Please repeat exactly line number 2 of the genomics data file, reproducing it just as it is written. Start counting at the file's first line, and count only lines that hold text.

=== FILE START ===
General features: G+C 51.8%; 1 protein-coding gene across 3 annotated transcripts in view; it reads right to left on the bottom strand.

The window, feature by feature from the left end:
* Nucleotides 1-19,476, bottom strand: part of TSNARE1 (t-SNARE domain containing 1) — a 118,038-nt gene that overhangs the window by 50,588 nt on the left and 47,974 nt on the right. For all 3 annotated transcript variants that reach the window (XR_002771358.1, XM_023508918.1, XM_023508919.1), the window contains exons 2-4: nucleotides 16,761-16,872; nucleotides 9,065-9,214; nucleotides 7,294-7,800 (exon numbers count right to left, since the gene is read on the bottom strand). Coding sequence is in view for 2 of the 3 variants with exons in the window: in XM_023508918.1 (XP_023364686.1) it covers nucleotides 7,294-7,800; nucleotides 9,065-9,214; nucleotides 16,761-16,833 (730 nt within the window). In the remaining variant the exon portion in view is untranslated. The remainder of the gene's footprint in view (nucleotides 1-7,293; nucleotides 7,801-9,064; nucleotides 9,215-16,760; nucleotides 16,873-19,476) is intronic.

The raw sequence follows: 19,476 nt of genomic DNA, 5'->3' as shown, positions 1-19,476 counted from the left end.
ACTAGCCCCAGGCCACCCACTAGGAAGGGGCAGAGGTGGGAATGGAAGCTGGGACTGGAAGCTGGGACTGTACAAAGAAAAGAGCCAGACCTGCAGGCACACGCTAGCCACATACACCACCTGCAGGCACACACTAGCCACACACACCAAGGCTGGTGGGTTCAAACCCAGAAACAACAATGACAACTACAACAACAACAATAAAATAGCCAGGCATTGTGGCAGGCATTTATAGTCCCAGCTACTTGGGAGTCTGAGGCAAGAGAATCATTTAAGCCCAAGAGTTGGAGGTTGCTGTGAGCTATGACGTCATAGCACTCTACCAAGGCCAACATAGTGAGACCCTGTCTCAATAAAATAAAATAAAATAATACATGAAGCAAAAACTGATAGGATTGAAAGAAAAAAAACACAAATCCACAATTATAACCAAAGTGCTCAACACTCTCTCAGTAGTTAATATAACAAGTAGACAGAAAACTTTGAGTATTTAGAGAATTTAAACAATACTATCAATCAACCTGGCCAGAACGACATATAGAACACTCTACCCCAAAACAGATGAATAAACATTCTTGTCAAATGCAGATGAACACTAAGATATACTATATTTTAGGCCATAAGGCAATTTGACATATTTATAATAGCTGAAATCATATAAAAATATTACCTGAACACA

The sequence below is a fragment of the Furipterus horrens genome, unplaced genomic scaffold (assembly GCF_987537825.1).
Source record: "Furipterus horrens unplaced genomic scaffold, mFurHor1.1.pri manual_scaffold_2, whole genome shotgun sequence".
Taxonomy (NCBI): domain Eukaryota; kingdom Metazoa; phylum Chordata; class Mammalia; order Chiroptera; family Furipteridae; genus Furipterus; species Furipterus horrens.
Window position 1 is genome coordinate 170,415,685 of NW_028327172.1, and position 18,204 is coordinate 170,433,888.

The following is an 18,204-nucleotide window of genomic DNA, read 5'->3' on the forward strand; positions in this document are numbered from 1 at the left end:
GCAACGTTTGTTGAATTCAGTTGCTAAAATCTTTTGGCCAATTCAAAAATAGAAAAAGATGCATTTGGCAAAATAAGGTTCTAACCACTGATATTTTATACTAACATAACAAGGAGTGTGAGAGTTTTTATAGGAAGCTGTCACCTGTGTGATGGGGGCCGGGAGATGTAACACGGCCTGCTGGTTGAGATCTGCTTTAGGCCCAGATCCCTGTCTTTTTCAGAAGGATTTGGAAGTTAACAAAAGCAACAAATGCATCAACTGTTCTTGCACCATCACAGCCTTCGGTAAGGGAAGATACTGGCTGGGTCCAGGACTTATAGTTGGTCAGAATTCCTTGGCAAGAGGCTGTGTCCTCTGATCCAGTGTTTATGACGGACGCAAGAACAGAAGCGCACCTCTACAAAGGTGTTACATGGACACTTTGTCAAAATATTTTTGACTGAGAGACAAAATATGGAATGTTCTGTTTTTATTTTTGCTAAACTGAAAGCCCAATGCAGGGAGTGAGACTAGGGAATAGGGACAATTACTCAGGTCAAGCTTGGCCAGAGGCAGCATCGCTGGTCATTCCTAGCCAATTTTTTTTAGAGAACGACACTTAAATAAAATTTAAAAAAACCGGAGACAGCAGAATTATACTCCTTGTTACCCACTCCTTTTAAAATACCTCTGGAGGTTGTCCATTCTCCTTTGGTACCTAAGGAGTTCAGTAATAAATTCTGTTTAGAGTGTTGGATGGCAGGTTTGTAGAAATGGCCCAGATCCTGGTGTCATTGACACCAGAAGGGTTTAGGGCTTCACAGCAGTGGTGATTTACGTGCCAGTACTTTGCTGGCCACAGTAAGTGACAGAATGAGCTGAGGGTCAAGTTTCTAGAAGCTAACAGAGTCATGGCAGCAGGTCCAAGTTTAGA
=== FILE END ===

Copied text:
The window, feature by feature from the left end: